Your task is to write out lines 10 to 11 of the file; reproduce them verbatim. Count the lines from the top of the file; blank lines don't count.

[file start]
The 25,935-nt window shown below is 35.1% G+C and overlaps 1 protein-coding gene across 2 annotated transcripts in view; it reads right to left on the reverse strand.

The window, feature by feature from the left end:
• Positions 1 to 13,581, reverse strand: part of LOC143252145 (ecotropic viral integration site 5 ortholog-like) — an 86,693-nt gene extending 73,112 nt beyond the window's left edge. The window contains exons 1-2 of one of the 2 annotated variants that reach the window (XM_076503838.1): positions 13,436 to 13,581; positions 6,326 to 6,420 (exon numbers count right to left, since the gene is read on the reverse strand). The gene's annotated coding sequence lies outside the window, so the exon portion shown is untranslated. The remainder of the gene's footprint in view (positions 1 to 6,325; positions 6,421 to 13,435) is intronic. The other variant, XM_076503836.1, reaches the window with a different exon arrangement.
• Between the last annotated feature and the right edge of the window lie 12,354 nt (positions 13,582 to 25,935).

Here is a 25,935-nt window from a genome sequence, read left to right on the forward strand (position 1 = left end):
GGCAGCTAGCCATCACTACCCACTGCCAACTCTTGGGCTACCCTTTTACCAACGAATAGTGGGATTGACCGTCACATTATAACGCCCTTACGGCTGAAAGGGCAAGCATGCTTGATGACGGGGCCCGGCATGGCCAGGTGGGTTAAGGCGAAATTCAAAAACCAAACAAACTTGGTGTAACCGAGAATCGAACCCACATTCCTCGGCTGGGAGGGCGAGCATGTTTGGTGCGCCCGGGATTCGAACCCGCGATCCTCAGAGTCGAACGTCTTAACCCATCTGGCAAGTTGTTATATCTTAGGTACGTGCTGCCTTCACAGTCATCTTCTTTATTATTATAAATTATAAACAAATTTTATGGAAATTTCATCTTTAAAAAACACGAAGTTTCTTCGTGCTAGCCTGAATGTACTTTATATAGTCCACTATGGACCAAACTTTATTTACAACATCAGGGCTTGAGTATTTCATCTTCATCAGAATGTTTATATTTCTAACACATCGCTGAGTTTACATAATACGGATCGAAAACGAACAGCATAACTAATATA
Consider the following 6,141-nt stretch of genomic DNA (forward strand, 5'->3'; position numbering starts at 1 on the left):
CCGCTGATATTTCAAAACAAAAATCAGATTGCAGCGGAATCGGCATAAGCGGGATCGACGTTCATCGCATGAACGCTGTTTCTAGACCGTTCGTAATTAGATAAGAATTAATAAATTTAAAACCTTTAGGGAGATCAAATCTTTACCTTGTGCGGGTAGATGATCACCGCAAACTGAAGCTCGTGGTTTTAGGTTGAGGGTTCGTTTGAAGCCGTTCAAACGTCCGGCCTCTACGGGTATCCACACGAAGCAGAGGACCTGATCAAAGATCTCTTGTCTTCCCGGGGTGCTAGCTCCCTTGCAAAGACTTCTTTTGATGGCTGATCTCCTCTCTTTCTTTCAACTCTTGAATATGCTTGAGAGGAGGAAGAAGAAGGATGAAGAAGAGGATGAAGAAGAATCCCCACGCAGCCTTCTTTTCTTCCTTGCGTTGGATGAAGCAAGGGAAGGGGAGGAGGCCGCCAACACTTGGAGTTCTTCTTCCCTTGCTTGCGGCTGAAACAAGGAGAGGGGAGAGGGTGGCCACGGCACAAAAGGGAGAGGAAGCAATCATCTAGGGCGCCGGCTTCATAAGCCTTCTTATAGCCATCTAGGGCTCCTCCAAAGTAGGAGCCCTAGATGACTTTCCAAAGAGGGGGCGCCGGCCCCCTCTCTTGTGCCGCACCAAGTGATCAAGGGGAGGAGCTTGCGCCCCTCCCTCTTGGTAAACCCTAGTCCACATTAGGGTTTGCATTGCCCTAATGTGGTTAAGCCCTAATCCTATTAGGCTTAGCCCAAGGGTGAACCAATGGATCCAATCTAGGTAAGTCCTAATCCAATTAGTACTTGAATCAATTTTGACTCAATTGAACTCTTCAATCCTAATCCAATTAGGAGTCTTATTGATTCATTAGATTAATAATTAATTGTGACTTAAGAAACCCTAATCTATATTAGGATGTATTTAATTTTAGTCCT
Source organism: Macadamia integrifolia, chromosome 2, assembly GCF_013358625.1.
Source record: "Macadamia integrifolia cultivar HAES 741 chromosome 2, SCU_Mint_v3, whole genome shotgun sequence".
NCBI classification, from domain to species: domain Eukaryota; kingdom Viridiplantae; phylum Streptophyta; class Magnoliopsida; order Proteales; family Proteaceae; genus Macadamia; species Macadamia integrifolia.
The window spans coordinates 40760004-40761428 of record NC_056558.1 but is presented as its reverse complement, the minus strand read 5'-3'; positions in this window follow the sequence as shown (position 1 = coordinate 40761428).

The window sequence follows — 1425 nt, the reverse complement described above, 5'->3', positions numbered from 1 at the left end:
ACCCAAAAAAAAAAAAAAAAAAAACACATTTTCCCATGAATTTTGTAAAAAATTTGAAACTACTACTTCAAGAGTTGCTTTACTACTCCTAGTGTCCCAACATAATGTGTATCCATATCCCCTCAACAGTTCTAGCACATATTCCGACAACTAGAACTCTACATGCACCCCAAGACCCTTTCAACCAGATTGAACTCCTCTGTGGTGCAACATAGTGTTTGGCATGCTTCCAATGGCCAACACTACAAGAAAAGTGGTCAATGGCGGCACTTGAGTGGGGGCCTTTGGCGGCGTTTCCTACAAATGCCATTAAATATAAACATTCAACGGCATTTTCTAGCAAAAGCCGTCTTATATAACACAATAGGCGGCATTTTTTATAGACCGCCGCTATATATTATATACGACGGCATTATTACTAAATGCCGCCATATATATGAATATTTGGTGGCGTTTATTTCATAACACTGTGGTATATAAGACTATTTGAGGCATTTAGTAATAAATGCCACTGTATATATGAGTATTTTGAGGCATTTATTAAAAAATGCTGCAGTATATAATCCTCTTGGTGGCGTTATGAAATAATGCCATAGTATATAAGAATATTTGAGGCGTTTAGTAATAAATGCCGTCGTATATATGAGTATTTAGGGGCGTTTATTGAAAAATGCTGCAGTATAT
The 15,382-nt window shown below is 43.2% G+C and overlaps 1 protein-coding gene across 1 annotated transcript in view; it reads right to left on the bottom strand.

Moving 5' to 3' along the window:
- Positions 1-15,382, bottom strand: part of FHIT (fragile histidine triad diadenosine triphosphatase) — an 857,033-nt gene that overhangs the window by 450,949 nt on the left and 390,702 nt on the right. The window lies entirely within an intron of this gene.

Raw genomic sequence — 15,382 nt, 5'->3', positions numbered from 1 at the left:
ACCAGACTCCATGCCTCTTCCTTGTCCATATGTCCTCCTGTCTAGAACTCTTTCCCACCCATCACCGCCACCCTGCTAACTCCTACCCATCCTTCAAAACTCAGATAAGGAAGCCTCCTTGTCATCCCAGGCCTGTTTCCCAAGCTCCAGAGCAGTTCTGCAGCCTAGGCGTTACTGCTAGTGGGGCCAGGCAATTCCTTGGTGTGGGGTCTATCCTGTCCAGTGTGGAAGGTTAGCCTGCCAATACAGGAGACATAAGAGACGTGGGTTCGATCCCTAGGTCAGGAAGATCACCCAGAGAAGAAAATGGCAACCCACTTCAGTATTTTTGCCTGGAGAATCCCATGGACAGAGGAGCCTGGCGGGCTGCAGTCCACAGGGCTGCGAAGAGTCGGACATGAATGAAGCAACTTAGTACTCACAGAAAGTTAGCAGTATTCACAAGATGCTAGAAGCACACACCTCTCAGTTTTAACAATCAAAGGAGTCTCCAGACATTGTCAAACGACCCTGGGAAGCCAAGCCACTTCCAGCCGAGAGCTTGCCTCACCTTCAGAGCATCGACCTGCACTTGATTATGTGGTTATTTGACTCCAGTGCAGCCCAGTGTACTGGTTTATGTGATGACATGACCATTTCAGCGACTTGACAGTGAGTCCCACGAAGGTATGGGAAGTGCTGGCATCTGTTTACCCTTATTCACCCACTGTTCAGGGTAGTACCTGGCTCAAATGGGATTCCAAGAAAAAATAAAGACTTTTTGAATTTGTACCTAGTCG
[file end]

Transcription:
Source record: "Macadamia integrifolia cultivar HAES 741 chromosome 2, SCU_Mint_v3, whole genome shotgun sequence".
NCBI classification, from domain to species: domain Eukaryota; kingdom Viridiplantae; phylum Streptophyta; class Magnoliopsida; order Proteales; family Proteaceae; genus Macadamia; species Macadamia integrifolia.